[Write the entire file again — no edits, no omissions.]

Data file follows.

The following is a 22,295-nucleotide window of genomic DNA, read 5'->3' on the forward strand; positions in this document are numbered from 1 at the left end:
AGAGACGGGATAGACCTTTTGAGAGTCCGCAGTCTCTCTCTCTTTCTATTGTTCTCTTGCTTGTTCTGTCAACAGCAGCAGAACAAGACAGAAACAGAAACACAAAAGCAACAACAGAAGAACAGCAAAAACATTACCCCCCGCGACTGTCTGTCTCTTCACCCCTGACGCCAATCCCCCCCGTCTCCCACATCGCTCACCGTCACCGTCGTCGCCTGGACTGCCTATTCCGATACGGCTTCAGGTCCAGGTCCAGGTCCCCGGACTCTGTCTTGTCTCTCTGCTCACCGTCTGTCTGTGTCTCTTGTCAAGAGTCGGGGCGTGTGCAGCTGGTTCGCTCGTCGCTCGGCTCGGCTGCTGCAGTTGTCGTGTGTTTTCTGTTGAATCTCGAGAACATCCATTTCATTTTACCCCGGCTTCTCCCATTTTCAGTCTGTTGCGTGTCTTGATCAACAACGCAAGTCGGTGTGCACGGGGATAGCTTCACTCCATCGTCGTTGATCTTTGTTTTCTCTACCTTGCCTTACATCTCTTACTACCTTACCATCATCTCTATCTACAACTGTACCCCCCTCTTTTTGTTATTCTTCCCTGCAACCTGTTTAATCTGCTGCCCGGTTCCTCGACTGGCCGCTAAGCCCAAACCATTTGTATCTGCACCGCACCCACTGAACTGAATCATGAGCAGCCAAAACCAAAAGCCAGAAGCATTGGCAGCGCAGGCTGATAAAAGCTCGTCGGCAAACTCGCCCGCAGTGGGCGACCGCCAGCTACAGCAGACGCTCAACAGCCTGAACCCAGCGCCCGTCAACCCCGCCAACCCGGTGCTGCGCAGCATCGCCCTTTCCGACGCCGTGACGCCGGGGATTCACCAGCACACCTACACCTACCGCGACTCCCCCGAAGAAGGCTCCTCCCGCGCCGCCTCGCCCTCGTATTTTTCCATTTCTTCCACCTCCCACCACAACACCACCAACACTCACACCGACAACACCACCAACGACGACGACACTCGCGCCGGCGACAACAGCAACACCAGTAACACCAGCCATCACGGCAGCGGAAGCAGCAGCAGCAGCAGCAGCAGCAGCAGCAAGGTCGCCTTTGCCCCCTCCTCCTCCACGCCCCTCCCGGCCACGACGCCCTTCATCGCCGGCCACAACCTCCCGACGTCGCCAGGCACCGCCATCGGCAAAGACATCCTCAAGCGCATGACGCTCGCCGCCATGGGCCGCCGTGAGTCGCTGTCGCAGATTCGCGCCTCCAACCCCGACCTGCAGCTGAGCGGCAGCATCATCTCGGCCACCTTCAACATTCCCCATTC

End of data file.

The following is a 22,295-nucleotide window of genomic DNA, read 5'->3' on the forward strand; positions in this document are numbered from 1 at the left end:
AGAGACGGGATAGACCTTTTGAGAGTCCGCAGTCTCTCTCTCTTTCTATTGTTCTCTTGCTTGTTCTGTCAACAGCAGCAGAACAAGACAGAAACAGAAACACAAAAGCAACAACAGAAGAACAGCAAAAACATTACCCCCCGCGACTGTCTGTCTCTTCACCCCTGACGCCAATCCCCCCCGTCTCCCACATCGCTCACCGTCACCGTCGTCGCCTGGACTGCCTATTCCGATACGGCTTCAGGTCCAGGTCCAGGTCCCCGGACTCTGTCTTGTCTCTCTGCTCACCGTCTGTCTGTGTCTCTTGTCAAGAGTCGGGGCGTGTGCAGCTGGTTCGCTCGTCGCTCGGCTCGGCTGCTGCAGTTGTCGTGTGTTTTCTGTTGAATCTCGAGAACATCCATTTCATTTTACCCCGGCTTCTCCCATTTTCAGTCTGTTGCGTGTCTTGATCAACAACGCAAGTCGGTGTGCACGGGGATAGCTTCACTCCATCGTCGTTGATCTTTGTTTTCTCTACCTTGCCTTACATCTCTTACTACCTTACCATCATCTCTATCTACAACTGTACCCCCCTCTTTTTGTTATTCTTCCCTGCAACCTGTTTAATCTGCTGCCCGGTTCCTCGACTGGCCGCTAAGCCCAAACCATTTGTATCTGCACCGCACCCACTGAACTGAATCATGAGCAGCCAAAACCAAAAGCCAGAAGCATTGGCAGCGCAGGCTGATAAAAGCTCGTCGGCAAACTCGCCCGCAGTGGGCGACCGCCAGCTACAGCAGACGCTCAACAGCCTGAACCCAGCGCCCGTCAACCCCGCCAACCCGGTGCTGCGCAGCATCGCCCTTTCCGACGCCGTGACGCCGGGGATTCACCAGCACACCTACACCTACCGCGACTCCCCCGAAGAAGGCTCCTCCCGCGCCGCCTCGCCCTCGTATTTTTCCATTTCTTCCACCTCCCACCACAACACCACCAACACTCACACCGACAACACCACCAACGACGACGACACTCGCGCCGGCGACAACAGCAACACCAGTAACACCAGCCATCACGGCAGCGGAAGCAGCAGCAGCAGCAGCAGCAGCAGCAGCAAGGTCGCCTTTGCCCCCTCCTCCTCCACGCCCCTCCCGGCCACGACGCCCTTCATCGCCGGCCACAACCTCCCGACGTCGCCAGGCACCGCCATCGGCAAAGACATCCTCAAGCGCATGACGCTCGCCGCCATGGGCCGCCGTGAGTCGCTGTCGCAGATTCGCGCCTCCAACCCCGACCTGCAGCTGAGCGGCAGCATCATCTCGGCCACCTTCAACATTCCCCATTC